Mark 15: 20c-21 leaves the Praetorium, Pilate’s palace, and heads to Golgatha. The “they” probably includes Jesus and the soldiers who mocked him. The crowds are no longer in focus. The disciples are not mentioned. The two thieves are not mentioned. Who is mentioned? Who does the author remember? Simon of Cyrene, a passer-by coming in from the country, a father of Alexander and Rufus, is enlisted to help carry Jesus’ cross to Golgatha.
Cyrene was a Greek city in northern Lybia and home to about 100,000 Jews who had been displaced there around 300 BC. These Jews had their own synagogue in Jerusalem and traveled to Jerusalem for feast days, the Passover for example. But actually we know little about Simon, whether he was Jewish or not, and whether his sons were early missionaries of Christianity. Gnostics present the idea that Simon was actually crucified by mistake instead of Jesus because God could never die. All these are tales through the centuries. Simon is honored in the fifth or seventh Stages of the Cross celebrated during Holy Week. What we do know for sure is that Simon was a passer-by and a father. We also know the man’s name!
The woman who anointed Jesus for his death has no name. The man who shared his upper room has no name. The owner of the donkey has no name. But Simon and his sons are named. I sit at the window in the sunroom of my house and watch the cars racing to where and back from where every hour. I do not know their name nor they mine. I marvel that God knows my name and knows about my life, even if history does not. The Good Shepherd knows his sheep! Simon is named and remembered as helping Jesus in his hour of need. God sees and remembers us even if others don’t.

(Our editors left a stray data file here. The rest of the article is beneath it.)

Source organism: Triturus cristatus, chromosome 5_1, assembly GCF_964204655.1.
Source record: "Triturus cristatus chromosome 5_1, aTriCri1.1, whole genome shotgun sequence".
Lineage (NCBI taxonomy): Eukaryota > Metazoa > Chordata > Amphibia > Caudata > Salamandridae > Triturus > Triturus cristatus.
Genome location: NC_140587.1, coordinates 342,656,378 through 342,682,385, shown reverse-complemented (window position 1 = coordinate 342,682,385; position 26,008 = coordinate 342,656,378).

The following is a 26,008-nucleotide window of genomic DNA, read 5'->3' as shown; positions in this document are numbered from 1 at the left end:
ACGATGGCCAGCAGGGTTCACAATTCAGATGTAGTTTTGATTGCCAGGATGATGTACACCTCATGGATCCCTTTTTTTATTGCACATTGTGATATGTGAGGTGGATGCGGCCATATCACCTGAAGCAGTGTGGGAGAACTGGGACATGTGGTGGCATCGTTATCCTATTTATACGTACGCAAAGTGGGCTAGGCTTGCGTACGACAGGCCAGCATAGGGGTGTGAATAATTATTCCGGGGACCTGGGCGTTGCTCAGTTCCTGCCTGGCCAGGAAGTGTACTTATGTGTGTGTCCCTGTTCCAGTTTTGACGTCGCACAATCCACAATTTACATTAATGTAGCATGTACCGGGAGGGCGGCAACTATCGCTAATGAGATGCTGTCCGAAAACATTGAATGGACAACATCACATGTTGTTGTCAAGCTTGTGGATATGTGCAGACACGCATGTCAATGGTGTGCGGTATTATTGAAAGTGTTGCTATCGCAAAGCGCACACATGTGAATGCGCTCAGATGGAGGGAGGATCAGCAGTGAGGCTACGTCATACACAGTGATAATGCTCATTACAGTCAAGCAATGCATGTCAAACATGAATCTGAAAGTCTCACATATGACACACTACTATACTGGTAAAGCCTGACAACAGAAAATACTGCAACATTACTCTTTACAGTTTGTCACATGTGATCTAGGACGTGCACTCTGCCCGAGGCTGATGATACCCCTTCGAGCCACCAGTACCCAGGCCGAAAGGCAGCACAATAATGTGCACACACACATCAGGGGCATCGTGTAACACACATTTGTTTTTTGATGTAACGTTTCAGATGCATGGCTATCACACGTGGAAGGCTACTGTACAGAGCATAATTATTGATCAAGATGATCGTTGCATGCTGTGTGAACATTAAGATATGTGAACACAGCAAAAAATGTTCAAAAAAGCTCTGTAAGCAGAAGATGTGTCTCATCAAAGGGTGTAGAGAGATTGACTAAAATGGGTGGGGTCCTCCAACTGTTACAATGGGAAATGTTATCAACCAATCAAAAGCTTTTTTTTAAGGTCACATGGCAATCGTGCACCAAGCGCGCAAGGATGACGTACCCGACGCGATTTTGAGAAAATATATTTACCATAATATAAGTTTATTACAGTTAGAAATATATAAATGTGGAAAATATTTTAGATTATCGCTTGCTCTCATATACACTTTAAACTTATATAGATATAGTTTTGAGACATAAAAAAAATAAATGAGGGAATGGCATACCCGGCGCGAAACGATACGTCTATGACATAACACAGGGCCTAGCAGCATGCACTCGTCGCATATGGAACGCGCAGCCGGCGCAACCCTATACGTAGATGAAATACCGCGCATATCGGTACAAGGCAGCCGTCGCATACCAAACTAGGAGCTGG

This little scenario mentioned by three gospel writers, raises an interesting point. We think of God as all-powerful, omnipotent, but we see in this scene, a creator who accepts assistance from his creation. We see humility. So often we wish and even pray that God would use his power and zap away our suffering – but he doesn’t. We are tempted to lament that God does not answer prayer, is not listening, or even wonder if he might not care. Simon, a passer-by, who was not wrapped up in the events that are unfolding, helps carry Jesus’ cross.
Perhaps today we will be delayed from our “plan” and be asked to help someone who is struggling. These interruptions to our schedule can be irritating but let us remember as we are tempted to grumble, Simon of Cyrene, and may we never forget that God knows our agenda and might choose to use our help for someone he knows needs it. It is an honor.